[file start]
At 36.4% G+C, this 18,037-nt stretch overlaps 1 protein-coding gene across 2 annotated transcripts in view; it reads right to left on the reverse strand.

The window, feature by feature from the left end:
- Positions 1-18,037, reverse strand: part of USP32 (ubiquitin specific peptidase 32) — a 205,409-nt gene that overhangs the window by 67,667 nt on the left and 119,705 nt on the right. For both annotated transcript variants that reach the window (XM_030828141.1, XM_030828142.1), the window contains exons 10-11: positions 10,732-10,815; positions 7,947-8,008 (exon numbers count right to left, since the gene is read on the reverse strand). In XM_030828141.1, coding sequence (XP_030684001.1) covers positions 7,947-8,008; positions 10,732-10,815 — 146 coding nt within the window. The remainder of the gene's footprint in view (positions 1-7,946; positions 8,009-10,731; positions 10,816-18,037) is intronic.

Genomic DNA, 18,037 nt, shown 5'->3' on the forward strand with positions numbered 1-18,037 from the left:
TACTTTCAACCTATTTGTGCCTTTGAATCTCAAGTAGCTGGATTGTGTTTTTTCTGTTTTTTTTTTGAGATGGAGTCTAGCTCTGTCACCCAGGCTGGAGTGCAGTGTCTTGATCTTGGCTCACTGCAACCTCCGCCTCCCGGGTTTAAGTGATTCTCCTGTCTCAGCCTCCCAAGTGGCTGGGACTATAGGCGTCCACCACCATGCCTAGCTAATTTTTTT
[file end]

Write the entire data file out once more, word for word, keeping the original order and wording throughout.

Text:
At 36.4% G+C, this 18,037-nt stretch overlaps 1 protein-coding gene across 2 annotated transcripts in view; it reads right to left on the reverse strand.

The window, feature by feature from the left end:
- Positions 1-18,037, reverse strand: part of USP32 (ubiquitin specific peptidase 32) — a 205,409-nt gene that overhangs the window by 67,667 nt on the left and 119,705 nt on the right. For both annotated transcript variants that reach the window (XM_030828141.1, XM_030828142.1), the window contains exons 10-11: positions 10,732-10,815; positions 7,947-8,008 (exon numbers count right to left, since the gene is read on the reverse strand). In XM_030828141.1, coding sequence (XP_030684001.1) covers positions 7,947-8,008; positions 10,732-10,815 — 146 coding nt within the window. The remainder of the gene's footprint in view (positions 1-7,946; positions 8,009-10,731; positions 10,816-18,037) is intronic.

Genomic DNA, 18,037 nt, shown 5'->3' on the forward strand with positions numbered 1-18,037 from the left:
TACTTTCAACCTATTTGTGCCTTTGAATCTCAAGTAGCTGGATTGTGTTTTTTCTGTTTTTTTTTTGAGATGGAGTCTAGCTCTGTCACCCAGGCTGGAGTGCAGTGTCTTGATCTTGGCTCACTGCAACCTCCGCCTCCCGGGTTTAAGTGATTCTCCTGTCTCAGCCTCCCAAGTGGCTGGGACTATAGGCGTCCACCACCATGCCTAGCTAATTTTTTT